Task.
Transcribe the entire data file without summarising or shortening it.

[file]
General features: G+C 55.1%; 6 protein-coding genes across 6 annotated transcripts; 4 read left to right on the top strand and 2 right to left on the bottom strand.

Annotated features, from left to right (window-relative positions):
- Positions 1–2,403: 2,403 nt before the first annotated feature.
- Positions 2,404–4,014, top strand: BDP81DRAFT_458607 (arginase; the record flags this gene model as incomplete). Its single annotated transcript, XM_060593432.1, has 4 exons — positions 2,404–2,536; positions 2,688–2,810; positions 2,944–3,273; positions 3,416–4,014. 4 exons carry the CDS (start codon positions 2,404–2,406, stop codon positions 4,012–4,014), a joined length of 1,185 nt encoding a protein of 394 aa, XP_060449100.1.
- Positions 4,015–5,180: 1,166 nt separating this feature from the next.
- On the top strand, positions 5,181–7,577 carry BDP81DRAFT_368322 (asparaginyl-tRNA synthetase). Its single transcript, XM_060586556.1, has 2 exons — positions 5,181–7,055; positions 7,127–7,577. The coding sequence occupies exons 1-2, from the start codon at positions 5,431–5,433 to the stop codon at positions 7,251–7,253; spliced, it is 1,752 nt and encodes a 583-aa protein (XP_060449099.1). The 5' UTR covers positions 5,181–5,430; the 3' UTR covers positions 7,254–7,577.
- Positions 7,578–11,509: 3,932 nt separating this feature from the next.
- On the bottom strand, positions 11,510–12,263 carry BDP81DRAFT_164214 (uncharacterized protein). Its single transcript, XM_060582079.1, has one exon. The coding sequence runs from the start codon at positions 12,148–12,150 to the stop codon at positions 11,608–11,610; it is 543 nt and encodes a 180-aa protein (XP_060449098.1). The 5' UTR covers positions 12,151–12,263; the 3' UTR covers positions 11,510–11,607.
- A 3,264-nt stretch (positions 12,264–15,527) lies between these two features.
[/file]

General features: G+C 55.1%; 6 protein-coding genes across 6 annotated transcripts; 4 read left to right on the top strand and 2 right to left on the bottom strand.

Annotated features, from left to right (window-relative positions):
- Positions 1–2,403: 2,403 nt before the first annotated feature.
- Positions 2,404–4,014, top strand: BDP81DRAFT_458607 (arginase; the record flags this gene model as incomplete). Its single annotated transcript, XM_060593432.1, has 4 exons — positions 2,404–2,536; positions 2,688–2,810; positions 2,944–3,273; positions 3,416–4,014. 4 exons carry the CDS (start codon positions 2,404–2,406, stop codon positions 4,012–4,014), a joined length of 1,185 nt encoding a protein of 394 aa, XP_060449100.1.
- Positions 4,015–5,180: 1,166 nt separating this feature from the next.
- On the top strand, positions 5,181–7,577 carry BDP81DRAFT_368322 (asparaginyl-tRNA synthetase). Its single transcript, XM_060586556.1, has 2 exons — positions 5,181–7,055; positions 7,127–7,577. The coding sequence occupies exons 1-2, from the start codon at positions 5,431–5,433 to the stop codon at positions 7,251–7,253; spliced, it is 1,752 nt and encodes a 583-aa protein (XP_060449099.1). The 5' UTR covers positions 5,181–5,430; the 3' UTR covers positions 7,254–7,577.
- Positions 7,578–11,509: 3,932 nt separating this feature from the next.
- On the bottom strand, positions 11,510–12,263 carry BDP81DRAFT_164214 (uncharacterized protein). Its single transcript, XM_060582079.1, has one exon. The coding sequence runs from the start codon at positions 12,148–12,150 to the stop codon at positions 11,608–11,610; it is 543 nt and encodes a 180-aa protein (XP_060449098.1). The 5' UTR covers positions 12,151–12,263; the 3' UTR covers positions 11,510–11,607.
- A 3,264-nt stretch (positions 12,264–15,527) lies between these two features.